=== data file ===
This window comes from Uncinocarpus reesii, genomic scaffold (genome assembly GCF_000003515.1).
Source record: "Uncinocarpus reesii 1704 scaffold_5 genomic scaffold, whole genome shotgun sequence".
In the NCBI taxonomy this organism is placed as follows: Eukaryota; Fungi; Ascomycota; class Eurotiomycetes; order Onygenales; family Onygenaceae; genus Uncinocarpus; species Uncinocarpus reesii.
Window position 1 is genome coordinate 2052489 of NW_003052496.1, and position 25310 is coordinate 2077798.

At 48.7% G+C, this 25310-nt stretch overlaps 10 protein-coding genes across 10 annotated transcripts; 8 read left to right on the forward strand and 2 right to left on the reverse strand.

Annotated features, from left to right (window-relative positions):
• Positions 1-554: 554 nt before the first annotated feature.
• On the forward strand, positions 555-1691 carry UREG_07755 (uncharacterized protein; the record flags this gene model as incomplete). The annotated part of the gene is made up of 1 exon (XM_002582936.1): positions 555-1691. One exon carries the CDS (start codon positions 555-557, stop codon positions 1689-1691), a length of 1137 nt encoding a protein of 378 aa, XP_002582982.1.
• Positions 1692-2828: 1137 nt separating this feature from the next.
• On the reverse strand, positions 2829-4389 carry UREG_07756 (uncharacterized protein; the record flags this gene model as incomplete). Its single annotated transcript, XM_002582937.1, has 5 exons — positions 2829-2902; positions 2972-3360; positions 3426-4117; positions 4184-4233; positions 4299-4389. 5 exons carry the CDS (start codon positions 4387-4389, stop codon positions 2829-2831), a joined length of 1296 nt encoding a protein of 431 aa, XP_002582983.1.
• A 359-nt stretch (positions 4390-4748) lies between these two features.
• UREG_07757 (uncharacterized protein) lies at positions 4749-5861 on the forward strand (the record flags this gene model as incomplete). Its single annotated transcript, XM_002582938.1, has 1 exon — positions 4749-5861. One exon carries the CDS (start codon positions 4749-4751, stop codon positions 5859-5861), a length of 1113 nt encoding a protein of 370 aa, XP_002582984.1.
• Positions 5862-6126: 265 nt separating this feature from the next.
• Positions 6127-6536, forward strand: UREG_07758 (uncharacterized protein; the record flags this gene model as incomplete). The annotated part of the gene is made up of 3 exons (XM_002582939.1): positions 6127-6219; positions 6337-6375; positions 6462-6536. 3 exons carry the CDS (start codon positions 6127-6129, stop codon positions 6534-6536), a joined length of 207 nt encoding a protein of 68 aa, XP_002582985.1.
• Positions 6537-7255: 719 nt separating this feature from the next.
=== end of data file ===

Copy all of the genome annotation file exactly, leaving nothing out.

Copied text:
This window comes from Uncinocarpus reesii, genomic scaffold (genome assembly GCF_000003515.1).
Source record: "Uncinocarpus reesii 1704 scaffold_5 genomic scaffold, whole genome shotgun sequence".
In the NCBI taxonomy this organism is placed as follows: Eukaryota; Fungi; Ascomycota; class Eurotiomycetes; order Onygenales; family Onygenaceae; genus Uncinocarpus; species Uncinocarpus reesii.
Window position 1 is genome coordinate 2052489 of NW_003052496.1, and position 25310 is coordinate 2077798.

At 48.7% G+C, this 25310-nt stretch overlaps 10 protein-coding genes across 10 annotated transcripts; 8 read left to right on the forward strand and 2 right to left on the reverse strand.

Annotated features, from left to right (window-relative positions):
• Positions 1-554: 554 nt before the first annotated feature.
• On the forward strand, positions 555-1691 carry UREG_07755 (uncharacterized protein; the record flags this gene model as incomplete). The annotated part of the gene is made up of 1 exon (XM_002582936.1): positions 555-1691. One exon carries the CDS (start codon positions 555-557, stop codon positions 1689-1691), a length of 1137 nt encoding a protein of 378 aa, XP_002582982.1.
• Positions 1692-2828: 1137 nt separating this feature from the next.
• On the reverse strand, positions 2829-4389 carry UREG_07756 (uncharacterized protein; the record flags this gene model as incomplete). Its single annotated transcript, XM_002582937.1, has 5 exons — positions 2829-2902; positions 2972-3360; positions 3426-4117; positions 4184-4233; positions 4299-4389. 5 exons carry the CDS (start codon positions 4387-4389, stop codon positions 2829-2831), a joined length of 1296 nt encoding a protein of 431 aa, XP_002582983.1.
• A 359-nt stretch (positions 4390-4748) lies between these two features.
• UREG_07757 (uncharacterized protein) lies at positions 4749-5861 on the forward strand (the record flags this gene model as incomplete). Its single annotated transcript, XM_002582938.1, has 1 exon — positions 4749-5861. One exon carries the CDS (start codon positions 4749-4751, stop codon positions 5859-5861), a length of 1113 nt encoding a protein of 370 aa, XP_002582984.1.
• Positions 5862-6126: 265 nt separating this feature from the next.
• Positions 6127-6536, forward strand: UREG_07758 (uncharacterized protein; the record flags this gene model as incomplete). The annotated part of the gene is made up of 3 exons (XM_002582939.1): positions 6127-6219; positions 6337-6375; positions 6462-6536. 3 exons carry the CDS (start codon positions 6127-6129, stop codon positions 6534-6536), a joined length of 207 nt encoding a protein of 68 aa, XP_002582985.1.
• Positions 6537-7255: 719 nt separating this feature from the next.